As most Thais are Buddhist, Buddhist temples – or what the locals call wats – are among the most significant symbols of, and the most revered structures in Thailand. Many of these temples are also tourist attractions due to their beautiful construction and history.
There are over 25 such temples scattered across the famous island of Phuket; not all of them are of much interest to tourists, but we have our favorites. So what you’re about to read are what we consider to be some of the best temples to visit in Phuket, along with their locations.
9 fascinating Temples to Visit in Phuket unveiled
Wat Phra Thong
One of the oldest temples on the island, Wat Phra Thong is relatively small, yet quite interesting partly due to the myth surrounding it.
Legend has it that its main attraction, a golden statue of Buddha half-buried in the ground, is untouchable; that, no matter how hard they tried, the villagers couldn’t dig it up completely; and everyone who tried to do so became cursed.
Within the temple grounds is a museum where you can see tin-mining paraphernalia, cannons, Javanese daggers, shoes, food carriers, a Chinese dowry basket, and other fascinating historical items the locals donated.
Location: Thep Krasatti, Thalang
Open: Daily (8 a.m. to 5.30 p.m.)
Wat Chalong Temple
The highlight of Wat Chalong – officially named Wat Chaitararam – is the Grand Pagoda which is not just decorated with wall paintings depicting Lord Buddha’s life story, and various Buddha images, but is also said to house a splinter of the Buddha’s bone.
Very popular with tourists who visit the temple, the Pagoda is quite breezy, making it a nice spot to chill and cool off. Many locals come to pray daily at Wat Chalong, and it’s claimed that lots of miracles occur here.
Within the temple is an air-conditioned exhibition hall featuring life-like wax models of Luang Poh Cham, Benjarong porcelain, antique Thai furniture, etc.
Location: 6 Chao Fah Tawan Tok Rd, Chalong, Mueang
Open: Daily (7 a.m. to 5 p.m.)
Wat Sri Sunthorn
Called Wat Lipon by the Locals, Wat Sri Sunthorn features, on top of its central building, a 29-metre-high sleeping Buddha that is quite visible from the access road due to its immensity.
This temple also features images of hungry ghosts (preta in Thai) which are present in many wats, as Thais believe that one ends up as a preta if they die as an evil doer, and that such images remind people to live a good life.
Other sights worth seeing at Wat Lipon include a few non-Buddha, Thai myth-inspired images depicting a giant and lions which are believed to act as the temple’s guards.
Open: Daily (7 a.m. to 5.30 p.m.)
Wat Suwan Khuha
Situated inside a limestone cave, Wat Suwan Khuha is also called Wat Tham, meaning “Temple Cave.”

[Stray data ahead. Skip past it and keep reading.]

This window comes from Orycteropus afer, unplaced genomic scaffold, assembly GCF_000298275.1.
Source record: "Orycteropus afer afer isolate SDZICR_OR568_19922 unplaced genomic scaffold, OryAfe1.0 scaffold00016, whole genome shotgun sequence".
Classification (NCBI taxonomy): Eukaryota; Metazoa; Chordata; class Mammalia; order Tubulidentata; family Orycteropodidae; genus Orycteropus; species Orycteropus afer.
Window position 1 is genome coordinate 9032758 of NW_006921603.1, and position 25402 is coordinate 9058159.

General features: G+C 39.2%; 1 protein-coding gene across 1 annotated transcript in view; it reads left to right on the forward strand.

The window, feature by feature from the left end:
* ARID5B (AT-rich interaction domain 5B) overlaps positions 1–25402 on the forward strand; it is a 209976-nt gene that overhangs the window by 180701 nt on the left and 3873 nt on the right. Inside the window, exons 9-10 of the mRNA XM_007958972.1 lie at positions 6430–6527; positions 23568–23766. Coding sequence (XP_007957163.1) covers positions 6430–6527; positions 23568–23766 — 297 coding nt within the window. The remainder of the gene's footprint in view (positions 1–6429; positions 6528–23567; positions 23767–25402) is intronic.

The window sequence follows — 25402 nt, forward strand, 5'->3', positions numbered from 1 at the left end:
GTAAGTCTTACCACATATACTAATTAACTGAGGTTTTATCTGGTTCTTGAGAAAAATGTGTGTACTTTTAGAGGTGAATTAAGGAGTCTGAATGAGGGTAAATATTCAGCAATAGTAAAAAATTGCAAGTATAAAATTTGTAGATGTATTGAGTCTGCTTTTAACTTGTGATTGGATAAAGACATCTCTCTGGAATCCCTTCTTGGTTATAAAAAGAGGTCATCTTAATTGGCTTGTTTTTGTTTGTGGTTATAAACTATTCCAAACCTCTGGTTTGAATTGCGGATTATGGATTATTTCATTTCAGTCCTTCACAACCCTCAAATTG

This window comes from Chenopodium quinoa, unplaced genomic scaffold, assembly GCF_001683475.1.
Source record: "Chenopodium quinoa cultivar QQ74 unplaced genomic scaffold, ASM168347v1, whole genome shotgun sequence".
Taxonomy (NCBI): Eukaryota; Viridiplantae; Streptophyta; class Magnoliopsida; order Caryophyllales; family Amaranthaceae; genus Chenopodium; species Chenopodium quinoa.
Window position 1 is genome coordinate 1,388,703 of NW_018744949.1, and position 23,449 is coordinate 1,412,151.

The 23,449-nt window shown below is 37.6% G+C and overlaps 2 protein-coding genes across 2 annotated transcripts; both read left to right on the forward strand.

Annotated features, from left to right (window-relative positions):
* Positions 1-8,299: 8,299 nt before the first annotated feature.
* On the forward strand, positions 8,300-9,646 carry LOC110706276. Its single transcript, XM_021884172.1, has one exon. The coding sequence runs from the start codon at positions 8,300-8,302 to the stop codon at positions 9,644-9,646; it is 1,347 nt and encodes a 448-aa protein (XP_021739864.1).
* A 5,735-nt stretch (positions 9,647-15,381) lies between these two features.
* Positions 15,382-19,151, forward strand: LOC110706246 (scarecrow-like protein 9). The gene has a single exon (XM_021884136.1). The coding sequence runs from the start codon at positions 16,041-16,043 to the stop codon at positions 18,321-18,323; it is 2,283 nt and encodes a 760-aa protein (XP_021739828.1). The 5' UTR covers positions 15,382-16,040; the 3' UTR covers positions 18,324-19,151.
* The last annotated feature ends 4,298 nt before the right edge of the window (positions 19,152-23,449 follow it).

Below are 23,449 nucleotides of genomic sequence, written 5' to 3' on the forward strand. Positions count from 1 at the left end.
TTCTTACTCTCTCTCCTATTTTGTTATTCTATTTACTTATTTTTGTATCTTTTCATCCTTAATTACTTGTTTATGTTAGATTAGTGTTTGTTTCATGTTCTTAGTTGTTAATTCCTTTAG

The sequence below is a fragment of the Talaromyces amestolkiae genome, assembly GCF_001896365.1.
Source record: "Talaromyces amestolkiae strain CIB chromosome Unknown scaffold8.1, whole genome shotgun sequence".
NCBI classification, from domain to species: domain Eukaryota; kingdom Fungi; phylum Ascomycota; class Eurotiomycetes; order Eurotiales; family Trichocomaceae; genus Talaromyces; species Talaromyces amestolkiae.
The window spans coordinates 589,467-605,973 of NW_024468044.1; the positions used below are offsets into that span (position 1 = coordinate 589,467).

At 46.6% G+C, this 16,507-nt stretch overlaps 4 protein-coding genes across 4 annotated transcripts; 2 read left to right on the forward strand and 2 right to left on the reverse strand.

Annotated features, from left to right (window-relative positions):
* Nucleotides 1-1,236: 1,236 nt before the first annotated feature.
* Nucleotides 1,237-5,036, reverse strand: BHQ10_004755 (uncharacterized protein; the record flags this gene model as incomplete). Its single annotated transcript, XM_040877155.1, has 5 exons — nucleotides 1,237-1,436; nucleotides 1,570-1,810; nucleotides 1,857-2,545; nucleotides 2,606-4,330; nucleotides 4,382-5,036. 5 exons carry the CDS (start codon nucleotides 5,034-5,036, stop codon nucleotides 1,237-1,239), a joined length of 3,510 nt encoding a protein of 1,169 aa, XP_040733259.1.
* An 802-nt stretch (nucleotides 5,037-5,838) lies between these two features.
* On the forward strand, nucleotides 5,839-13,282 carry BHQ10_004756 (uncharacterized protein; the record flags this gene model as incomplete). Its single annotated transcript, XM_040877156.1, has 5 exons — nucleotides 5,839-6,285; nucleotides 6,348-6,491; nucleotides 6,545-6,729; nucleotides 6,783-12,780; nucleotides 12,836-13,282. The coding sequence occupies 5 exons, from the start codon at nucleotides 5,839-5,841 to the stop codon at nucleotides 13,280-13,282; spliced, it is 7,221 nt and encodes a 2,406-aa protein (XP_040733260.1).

The attractions at Wat Tham include a 15-metre reclining Buddha statue decorated with eye-catching, Thai-style tiles. This image is in the largest part of the cave. Other sections of the cave feature a golden stupa; a chedi structure similar to the famous Temple of the Dawn (Wat Arun) in Bangkok; and a sizeable population of monkeys.
Bear in mind that the monkeys here can be quite naughty, and have been known to engage in mischievous acts like snatching visitor’s snacks.
Wat Suwan Khiri Khet
Karon Beach, one of the most notable beaches in Phuket, hosts a rather small but visit-worthy structure known as the Wat Suwan Khiri Khet, or Wat Karon.
Guarded by two huge nagas (serpents) that are emerald-green in color, the main building in this temple complex has interior walls, window and door panels sporting thought-provoking depictions of the life of Buddha, including his struggle with evil prior to attaining enlightenment. A beautiful, black sapphire Buddha image guarded by two Ramayana images is featured in the smaller building.
It may interest you to know that this temple location also hosts a night market every Tuesday and Friday evening.
Location: 1 Patak Rd, Karon, Mueang
Wat Phra Nang Sang
At over 500 years old according to rumor, Wat Phra Nang Sang is among the most ancient temples in Phuket.
This temple is also called Wat Leaud Khao, meaning “Temple of the White Blood”; this is because it was constructed in honor of a princess who, as the story goes, bled white blood during her execution for a crime she was innocent of, which strange occurrence was regarded as proof of her purity or innocence.
Situated opposite the entrance of Khao Pra Thaeo Wildlife Conservation Centre, the Wat Phra Nang Sang complex boasts many buildings decorated with intricate ornaments, in addition to statues of diverse origins.
Wat Kajonrangsan Temple
Known as Wat Kajon for short, this temple has a design which is quite unique on the island: the main building boasts a Roman-style architecture, and this is blended with a set of Thai-style Pagodas which are pleasing to behold.
The compound of this Buddhist temple is also home to the Wat Kajonrangsan School, and as a result the vicinity is always busy between 7 a.m. and 8 a.m. when scholars arrive for classes.
Location: 26 Moo 1, Talat Nuea, Mueang
Open: Daily (7 a.m. to 5.30 p.m.)
Wat Kosit Wihan Temple
One of the most revered temples in Phuket, and usually bustling during important Buddhist holidays, Wat Kosit Wihan features, at its center, a beautiful shrine hall with triple roofs, and this is the preferred venue for most religious ceremonies.
Around the temple you will find a statue of the golden laughing Buddha, a statue of Luang Por Rod (the temple’s first abbot), as well as many other important images.
If you have a soft spot for interesting flowers and tropical trees, you’ll find Wat Kosit Wihan even more worthy of a visit as the grounds are full of such.
Open: Daily from 7 a.m. to 5.30 p.m.
Having seen some of the best temples in Phuket to visit, remember you have to dress modestly, and remove your shoes (and cap) before stepping in. Also, consider making a donation, however little, as a nice gesture.